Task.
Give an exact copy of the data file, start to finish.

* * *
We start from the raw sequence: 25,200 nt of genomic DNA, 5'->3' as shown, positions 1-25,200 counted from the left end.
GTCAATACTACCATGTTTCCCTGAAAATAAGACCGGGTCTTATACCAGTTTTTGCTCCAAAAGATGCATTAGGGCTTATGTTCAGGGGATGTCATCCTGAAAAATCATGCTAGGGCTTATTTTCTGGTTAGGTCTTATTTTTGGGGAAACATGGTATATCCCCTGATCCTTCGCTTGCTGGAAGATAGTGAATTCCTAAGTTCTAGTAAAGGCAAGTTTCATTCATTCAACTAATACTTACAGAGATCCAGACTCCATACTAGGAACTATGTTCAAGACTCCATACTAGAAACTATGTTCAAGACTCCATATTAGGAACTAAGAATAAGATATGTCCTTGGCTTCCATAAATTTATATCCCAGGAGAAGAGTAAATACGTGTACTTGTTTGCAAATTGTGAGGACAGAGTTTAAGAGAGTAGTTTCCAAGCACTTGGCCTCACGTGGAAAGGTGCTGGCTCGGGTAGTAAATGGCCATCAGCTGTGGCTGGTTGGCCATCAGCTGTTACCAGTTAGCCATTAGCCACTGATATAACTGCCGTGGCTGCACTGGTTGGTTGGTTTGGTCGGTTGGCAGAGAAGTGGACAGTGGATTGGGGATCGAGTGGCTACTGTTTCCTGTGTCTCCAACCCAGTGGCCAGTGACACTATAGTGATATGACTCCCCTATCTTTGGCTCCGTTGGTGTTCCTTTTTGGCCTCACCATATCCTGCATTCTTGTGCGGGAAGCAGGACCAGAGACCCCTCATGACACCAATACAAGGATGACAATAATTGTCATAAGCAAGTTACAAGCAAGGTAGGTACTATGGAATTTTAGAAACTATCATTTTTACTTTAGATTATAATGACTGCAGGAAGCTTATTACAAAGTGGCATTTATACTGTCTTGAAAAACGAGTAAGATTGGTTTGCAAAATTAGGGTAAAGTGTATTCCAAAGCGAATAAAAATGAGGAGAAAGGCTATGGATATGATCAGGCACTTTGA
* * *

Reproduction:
We start from the raw sequence: 25,200 nt of genomic DNA, 5'->3' as shown, positions 1-25,200 counted from the left end.
GTCAATACTACCATGTTTCCCTGAAAATAAGACCGGGTCTTATACCAGTTTTTGCTCCAAAAGATGCATTAGGGCTTATGTTCAGGGGATGTCATCCTGAAAAATCATGCTAGGGCTTATTTTCTGGTTAGGTCTTATTTTTGGGGAAACATGGTATATCCCCTGATCCTTCGCTTGCTGGAAGATAGTGAATTCCTAAGTTCTAGTAAAGGCAAGTTTCATTCATTCAACTAATACTTACAGAGATCCAGACTCCATACTAGGAACTATGTTCAAGACTCCATACTAGAAACTATGTTCAAGACTCCATATTAGGAACTAAGAATAAGATATGTCCTTGGCTTCCATAAATTTATATCCCAGGAGAAGAGTAAATACGTGTACTTGTTTGCAAATTGTGAGGACAGAGTTTAAGAGAGTAGTTTCCAAGCACTTGGCCTCACGTGGAAAGGTGCTGGCTCGGGTAGTAAATGGCCATCAGCTGTGGCTGGTTGGCCATCAGCTGTTACCAGTTAGCCATTAGCCACTGATATAACTGCCGTGGCTGCACTGGTTGGTTGGTTTGGTCGGTTGGCAGAGAAGTGGACAGTGGATTGGGGATCGAGTGGCTACTGTTTCCTGTGTCTCCAACCCAGTGGCCAGTGACACTATAGTGATATGACTCCCCTATCTTTGGCTCCGTTGGTGTTCCTTTTTGGCCTCACCATATCCTGCATTCTTGTGCGGGAAGCAGGACCAGAGACCCCTCATGACACCAATACAAGGATGACAATAATTGTCATAAGCAAGTTACAAGCAAGGTAGGTACTATGGAATTTTAGAAACTATCATTTTTACTTTAGATTATAATGACTGCAGGAAGCTTATTACAAAGTGGCATTTATACTGTCTTGAAAAACGAGTAAGATTGGTTTGCAAAATTAGGGTAAAGTGTATTCCAAAGCGAATAAAAATGAGGAGAAAGGCTATGGATATGATCAGGCACTTTGA